Items you use at school that are not "typcal" teacher items

Discussion in 'General Education' started by Chas, Aug 12, 2008.

  1. Chas

    Chas Rookie

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    Otherwise known as the "no-so-obvious" Teacher's Toolbox!

    List any items you use to aid in your teaching that are not obvious, especially to a newcomer. I'll start with:

    1. Advil (i had no idea this stuff even worked until February of my first year!)
    2. Remote control that looks sort of like a pencil (to control my PowerPoint)
    3. 6 plug power strip (saves me day in and day out when i have to change rooms)
    4. Duct tape (so many uses! one day it holds up the overhead projector when the knob fails, the next it's holding a student's desk together!)
     
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  3. Jem

    Jem Aficionado

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    Good thread. I'll have to post as I unpack.

    I keep a toolbox at school all the time. A hammar, level and nails come in very handy.

    Goo gone is a lifesaver for sticky labels.
     
  4. Mrs. K.

    Mrs. K. Enthusiast

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    All of the above, plus: We have computer carts for our computers, and I have mine in the corner to the left of my desk against the wall (sort of making an "L"). I needed to put my DVD/VCR over there too so I could hook it up to the LCD projector in the ceiling - the wires come out of the ceiling in that corner. I bought one of those 3-shelf metal shelf units at Target, but wouldn't you know - it's 36" wide, and the stupid computer cart is 35-1/2" wide! So I bought two 36" wide, 10" deep shelves and just placed them on top of the cart. The computer holds them in place, and now I have three usable shelves above my computer.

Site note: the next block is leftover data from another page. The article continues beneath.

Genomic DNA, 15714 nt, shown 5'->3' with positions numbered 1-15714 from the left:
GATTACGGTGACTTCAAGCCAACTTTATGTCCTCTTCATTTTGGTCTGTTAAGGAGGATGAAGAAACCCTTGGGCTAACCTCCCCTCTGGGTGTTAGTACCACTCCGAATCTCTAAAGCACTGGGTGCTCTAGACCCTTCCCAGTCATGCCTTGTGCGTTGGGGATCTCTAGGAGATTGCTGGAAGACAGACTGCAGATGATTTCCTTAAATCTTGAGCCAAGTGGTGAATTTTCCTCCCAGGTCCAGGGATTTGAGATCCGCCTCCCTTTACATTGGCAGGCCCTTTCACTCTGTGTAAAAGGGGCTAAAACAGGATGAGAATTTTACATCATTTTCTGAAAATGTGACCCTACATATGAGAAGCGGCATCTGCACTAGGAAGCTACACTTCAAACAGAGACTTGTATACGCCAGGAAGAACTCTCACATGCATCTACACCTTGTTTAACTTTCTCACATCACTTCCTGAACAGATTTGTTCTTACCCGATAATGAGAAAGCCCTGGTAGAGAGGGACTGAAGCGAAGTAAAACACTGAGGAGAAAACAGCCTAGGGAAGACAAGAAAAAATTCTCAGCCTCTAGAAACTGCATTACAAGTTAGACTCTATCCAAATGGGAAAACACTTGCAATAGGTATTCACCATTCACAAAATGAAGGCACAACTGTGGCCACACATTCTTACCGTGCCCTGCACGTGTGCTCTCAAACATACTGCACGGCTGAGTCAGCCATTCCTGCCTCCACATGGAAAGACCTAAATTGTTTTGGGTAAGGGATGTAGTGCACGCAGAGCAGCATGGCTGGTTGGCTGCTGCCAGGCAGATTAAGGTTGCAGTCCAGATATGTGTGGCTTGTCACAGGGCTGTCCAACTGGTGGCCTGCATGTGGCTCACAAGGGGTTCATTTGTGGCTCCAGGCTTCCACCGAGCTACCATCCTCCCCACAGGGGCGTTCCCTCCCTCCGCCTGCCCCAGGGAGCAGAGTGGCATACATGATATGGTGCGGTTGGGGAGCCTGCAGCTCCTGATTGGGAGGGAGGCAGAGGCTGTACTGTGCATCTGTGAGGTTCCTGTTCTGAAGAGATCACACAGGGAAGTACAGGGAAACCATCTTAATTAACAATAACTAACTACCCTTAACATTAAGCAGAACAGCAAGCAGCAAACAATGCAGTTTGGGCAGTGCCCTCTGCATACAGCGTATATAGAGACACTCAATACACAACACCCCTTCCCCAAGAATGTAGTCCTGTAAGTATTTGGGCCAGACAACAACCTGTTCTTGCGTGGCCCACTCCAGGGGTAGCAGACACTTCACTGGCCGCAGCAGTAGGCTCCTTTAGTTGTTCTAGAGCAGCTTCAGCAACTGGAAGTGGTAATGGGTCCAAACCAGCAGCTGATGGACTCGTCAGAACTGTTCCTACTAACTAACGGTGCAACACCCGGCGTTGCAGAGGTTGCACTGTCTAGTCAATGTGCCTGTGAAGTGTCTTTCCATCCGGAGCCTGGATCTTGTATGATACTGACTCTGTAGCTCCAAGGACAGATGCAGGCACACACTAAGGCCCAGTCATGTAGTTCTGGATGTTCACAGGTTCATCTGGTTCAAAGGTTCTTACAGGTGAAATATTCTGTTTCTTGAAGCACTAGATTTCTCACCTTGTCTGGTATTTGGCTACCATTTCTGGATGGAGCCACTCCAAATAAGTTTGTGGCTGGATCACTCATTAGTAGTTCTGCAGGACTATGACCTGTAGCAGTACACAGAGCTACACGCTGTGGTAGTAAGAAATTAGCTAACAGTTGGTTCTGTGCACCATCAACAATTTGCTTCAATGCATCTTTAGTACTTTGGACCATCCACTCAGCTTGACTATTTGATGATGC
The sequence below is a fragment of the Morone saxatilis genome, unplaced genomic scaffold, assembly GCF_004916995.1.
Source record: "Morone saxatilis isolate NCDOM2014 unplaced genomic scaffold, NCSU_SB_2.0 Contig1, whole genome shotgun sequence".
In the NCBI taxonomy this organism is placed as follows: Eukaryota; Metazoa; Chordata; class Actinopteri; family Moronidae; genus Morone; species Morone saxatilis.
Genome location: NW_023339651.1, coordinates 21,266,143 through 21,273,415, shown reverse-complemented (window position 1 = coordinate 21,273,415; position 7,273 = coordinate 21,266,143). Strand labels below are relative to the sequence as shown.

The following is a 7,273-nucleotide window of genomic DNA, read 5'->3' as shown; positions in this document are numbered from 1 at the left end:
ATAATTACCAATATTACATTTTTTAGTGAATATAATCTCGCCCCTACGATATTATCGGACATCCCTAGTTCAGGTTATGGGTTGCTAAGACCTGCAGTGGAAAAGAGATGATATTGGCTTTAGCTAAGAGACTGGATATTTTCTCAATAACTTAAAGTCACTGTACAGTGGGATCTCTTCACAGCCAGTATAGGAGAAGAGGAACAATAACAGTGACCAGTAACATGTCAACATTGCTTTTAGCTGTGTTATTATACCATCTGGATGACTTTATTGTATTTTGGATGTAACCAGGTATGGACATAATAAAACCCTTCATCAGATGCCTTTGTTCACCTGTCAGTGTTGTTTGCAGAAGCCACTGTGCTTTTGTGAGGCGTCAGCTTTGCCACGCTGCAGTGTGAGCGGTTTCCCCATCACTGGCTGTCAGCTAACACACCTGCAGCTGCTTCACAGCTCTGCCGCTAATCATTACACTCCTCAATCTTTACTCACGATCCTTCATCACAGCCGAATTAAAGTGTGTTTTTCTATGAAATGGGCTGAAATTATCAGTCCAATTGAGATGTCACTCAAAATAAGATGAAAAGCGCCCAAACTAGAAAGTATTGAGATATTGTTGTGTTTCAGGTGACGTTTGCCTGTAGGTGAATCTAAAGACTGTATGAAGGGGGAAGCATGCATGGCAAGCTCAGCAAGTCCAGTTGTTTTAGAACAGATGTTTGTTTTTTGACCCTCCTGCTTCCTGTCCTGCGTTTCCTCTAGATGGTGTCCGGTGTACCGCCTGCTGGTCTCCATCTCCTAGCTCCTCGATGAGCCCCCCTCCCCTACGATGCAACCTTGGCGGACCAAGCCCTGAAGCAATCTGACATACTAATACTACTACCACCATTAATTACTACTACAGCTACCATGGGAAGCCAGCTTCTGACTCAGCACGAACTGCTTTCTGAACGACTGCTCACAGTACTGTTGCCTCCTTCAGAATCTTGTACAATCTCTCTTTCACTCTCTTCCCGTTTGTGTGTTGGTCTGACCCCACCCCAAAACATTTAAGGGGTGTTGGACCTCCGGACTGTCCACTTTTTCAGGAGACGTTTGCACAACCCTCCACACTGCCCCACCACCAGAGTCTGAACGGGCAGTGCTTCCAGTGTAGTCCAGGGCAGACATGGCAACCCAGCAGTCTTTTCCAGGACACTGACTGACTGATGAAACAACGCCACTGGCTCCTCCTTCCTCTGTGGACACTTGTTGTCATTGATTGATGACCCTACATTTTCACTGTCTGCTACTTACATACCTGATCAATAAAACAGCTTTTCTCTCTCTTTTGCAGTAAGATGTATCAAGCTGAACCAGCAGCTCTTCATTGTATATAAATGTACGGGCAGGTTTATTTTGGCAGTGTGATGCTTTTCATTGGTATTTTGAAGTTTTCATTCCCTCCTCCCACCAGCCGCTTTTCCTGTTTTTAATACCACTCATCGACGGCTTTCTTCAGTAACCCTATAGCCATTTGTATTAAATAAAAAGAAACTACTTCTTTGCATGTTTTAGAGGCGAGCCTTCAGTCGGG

I have a narrow computer table that my DH bought me for my birthday last year that I use for my teaching table. It's dark wood, and it has a tiny drawer on each side that's just right for my pad of passes and my rubber stamps. I place my grading and attendance binders on the pull-out keyboard tray. It looks very classy. :D
     
  5. Electron

    Electron Rookie

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    Koosh-type balls, which I use as 'electrons' getting students to throw them to each other to demonstrate covalent bonding, as masses when discussing the relativity of motion, etc.

    Dice, for random selection of students/groups to perform tasks.

    Radioactive samples :D
     
  6. Pencil Monkey

    Pencil Monkey Devotee

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    my husband used to work as a retailer of sporting goods. One day he brought home a beachball sized tennis ball. I use it all the time for various learning activities.
     
  7. sevenplus

    sevenplus Connoisseur

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    Bulb-style bicycle horn (I use it as a fun attention-getter - especially on field trips.)

    Rubber chicken. I have several of these, actually. I also always carry one of these on field trips. I can't tell you how many times I've been so grateful to have it!
     
  8. Jem

    Jem Aficionado